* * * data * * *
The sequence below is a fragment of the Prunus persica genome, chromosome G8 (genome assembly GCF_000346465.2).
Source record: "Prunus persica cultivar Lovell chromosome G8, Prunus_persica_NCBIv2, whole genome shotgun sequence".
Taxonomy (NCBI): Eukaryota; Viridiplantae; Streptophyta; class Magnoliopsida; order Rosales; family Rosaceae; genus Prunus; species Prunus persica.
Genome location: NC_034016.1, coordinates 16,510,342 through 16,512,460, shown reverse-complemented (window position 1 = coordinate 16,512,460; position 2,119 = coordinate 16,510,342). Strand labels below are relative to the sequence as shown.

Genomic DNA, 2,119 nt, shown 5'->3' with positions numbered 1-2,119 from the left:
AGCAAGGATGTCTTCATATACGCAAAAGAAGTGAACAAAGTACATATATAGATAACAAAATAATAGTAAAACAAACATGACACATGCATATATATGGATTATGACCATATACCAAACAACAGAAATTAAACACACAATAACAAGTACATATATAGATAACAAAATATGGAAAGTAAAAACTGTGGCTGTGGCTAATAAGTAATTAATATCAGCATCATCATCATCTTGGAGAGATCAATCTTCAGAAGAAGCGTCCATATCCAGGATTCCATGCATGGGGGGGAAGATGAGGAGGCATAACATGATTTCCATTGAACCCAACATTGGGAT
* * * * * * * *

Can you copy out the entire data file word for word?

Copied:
The sequence below is a fragment of the Prunus persica genome, chromosome G8 (genome assembly GCF_000346465.2).
Source record: "Prunus persica cultivar Lovell chromosome G8, Prunus_persica_NCBIv2, whole genome shotgun sequence".
Taxonomy (NCBI): Eukaryota; Viridiplantae; Streptophyta; class Magnoliopsida; order Rosales; family Rosaceae; genus Prunus; species Prunus persica.
Genome location: NC_034016.1, coordinates 16,510,342 through 16,512,460, shown reverse-complemented (window position 1 = coordinate 16,512,460; position 2,119 = coordinate 16,510,342). Strand labels below are relative to the sequence as shown.

Genomic DNA, 2,119 nt, shown 5'->3' with positions numbered 1-2,119 from the left:
AGCAAGGATGTCTTCATATACGCAAAAGAAGTGAACAAAGTACATATATAGATAACAAAATAATAGTAAAACAAACATGACACATGCATATATATGGATTATGACCATATACCAAACAACAGAAATTAAACACACAATAACAAGTACATATATAGATAACAAAATATGGAAAGTAAAAACTGTGGCTGTGGCTAATAAGTAATTAATATCAGCATCATCATCATCTTGGAGAGATCAATCTTCAGAAGAAGCGTCCATATCCAGGATTCCATGCATGGGGGGGAAGATGAGGAGGCATAACATGATTTCCATTGAACCCAACATTGGGAT